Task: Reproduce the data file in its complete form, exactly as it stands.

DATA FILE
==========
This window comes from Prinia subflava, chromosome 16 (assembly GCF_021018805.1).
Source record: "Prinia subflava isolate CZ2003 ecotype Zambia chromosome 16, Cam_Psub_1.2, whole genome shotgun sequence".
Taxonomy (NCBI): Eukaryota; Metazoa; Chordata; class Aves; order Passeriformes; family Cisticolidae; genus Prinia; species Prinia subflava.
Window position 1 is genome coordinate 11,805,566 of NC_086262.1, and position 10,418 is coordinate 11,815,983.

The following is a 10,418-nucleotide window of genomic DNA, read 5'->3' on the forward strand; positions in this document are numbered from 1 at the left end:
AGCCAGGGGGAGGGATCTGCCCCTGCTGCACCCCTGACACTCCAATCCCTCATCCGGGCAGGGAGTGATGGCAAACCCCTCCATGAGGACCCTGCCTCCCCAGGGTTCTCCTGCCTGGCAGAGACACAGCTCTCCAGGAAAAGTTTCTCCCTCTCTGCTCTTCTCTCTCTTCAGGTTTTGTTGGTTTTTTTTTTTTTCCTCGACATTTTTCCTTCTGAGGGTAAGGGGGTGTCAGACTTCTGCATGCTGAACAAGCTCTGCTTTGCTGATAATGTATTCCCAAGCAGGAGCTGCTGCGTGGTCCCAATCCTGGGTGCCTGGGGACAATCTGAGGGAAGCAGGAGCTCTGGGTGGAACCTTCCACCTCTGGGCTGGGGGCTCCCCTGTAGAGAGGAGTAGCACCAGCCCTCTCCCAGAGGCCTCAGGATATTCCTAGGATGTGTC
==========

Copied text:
This window comes from Prinia subflava, chromosome 16 (assembly GCF_021018805.1).
Source record: "Prinia subflava isolate CZ2003 ecotype Zambia chromosome 16, Cam_Psub_1.2, whole genome shotgun sequence".
Taxonomy (NCBI): Eukaryota; Metazoa; Chordata; class Aves; order Passeriformes; family Cisticolidae; genus Prinia; species Prinia subflava.
Window position 1 is genome coordinate 11,805,566 of NC_086262.1, and position 10,418 is coordinate 11,815,983.

The following is a 10,418-nucleotide window of genomic DNA, read 5'->3' on the forward strand; positions in this document are numbered from 1 at the left end:
AGCCAGGGGGAGGGATCTGCCCCTGCTGCACCCCTGACACTCCAATCCCTCATCCGGGCAGGGAGTGATGGCAAACCCCTCCATGAGGACCCTGCCTCCCCAGGGTTCTCCTGCCTGGCAGAGACACAGCTCTCCAGGAAAAGTTTCTCCCTCTCTGCTCTTCTCTCTCTTCAGGTTTTGTTGGTTTTTTTTTTTTTCCTCGACATTTTTCCTTCTGAGGGTAAGGGGGTGTCAGACTTCTGCATGCTGAACAAGCTCTGCTTTGCTGATAATGTATTCCCAAGCAGGAGCTGCTGCGTGGTCCCAATCCTGGGTGCCTGGGGACAATCTGAGGGAAGCAGGAGCTCTGGGTGGAACCTTCCACCTCTGGGCTGGGGGCTCCCCTGTAGAGAGGAGTAGCACCAGCCCTCTCCCAGAGGCCTCAGGATATTCCTAGGATGTGTC